Inphi, a developer of high-speed data interconnects, announced it has begun sampling its new Canopus coherent digital signal processor (DSP), which it claims reduces power draw by up to 75 percent and triples the throughput of data over fiber networks, especially over long distances.
The Canopus processor comes on a plug-in module about the size of a cigarette lighter that goes in existing networking equipment. The chip is built on a 7nm manufacturing process, and its silicon geometry delivers over 75 percent reduction in DSP power dissipation and size as compared to the current generation of coherent DSPs.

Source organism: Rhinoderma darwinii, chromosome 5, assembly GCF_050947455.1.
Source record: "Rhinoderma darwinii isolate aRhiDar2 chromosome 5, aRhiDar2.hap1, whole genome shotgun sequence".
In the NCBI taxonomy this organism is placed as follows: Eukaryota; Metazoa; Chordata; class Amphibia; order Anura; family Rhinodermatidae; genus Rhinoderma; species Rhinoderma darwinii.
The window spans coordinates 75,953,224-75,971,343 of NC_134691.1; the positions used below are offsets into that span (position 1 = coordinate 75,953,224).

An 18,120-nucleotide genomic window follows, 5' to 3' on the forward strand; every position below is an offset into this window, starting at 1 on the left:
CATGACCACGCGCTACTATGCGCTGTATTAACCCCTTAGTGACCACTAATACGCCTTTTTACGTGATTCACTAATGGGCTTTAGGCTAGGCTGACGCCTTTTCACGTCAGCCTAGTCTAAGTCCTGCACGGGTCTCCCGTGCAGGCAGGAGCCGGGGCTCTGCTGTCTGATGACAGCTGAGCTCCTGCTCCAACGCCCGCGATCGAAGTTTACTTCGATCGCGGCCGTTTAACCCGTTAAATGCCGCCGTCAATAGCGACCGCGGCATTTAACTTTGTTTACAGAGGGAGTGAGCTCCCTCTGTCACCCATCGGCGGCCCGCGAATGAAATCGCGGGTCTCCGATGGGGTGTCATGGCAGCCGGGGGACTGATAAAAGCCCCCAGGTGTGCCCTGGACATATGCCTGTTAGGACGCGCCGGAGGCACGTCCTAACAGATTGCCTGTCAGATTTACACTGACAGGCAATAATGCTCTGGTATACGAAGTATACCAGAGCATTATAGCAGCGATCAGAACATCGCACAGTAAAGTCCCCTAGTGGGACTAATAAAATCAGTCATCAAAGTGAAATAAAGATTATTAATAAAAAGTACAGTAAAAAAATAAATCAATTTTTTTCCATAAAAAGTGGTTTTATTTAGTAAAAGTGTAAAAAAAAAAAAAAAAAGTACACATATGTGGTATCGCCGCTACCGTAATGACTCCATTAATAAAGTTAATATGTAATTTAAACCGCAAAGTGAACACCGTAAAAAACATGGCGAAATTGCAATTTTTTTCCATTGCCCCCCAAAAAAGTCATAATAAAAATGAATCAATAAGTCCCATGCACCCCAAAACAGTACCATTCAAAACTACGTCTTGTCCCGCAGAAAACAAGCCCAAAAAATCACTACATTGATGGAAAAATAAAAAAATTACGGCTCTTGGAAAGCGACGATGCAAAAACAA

Coherent optical transmission is a technique for transporting considerably more information through a fiber optic cable, and is especially popular when transporting over long distances. It uses modulation and phases of the light to amplify transmission. A DSP is often needed to manage and clean up the photonics.
Thanks to Andy Patrizio (see source)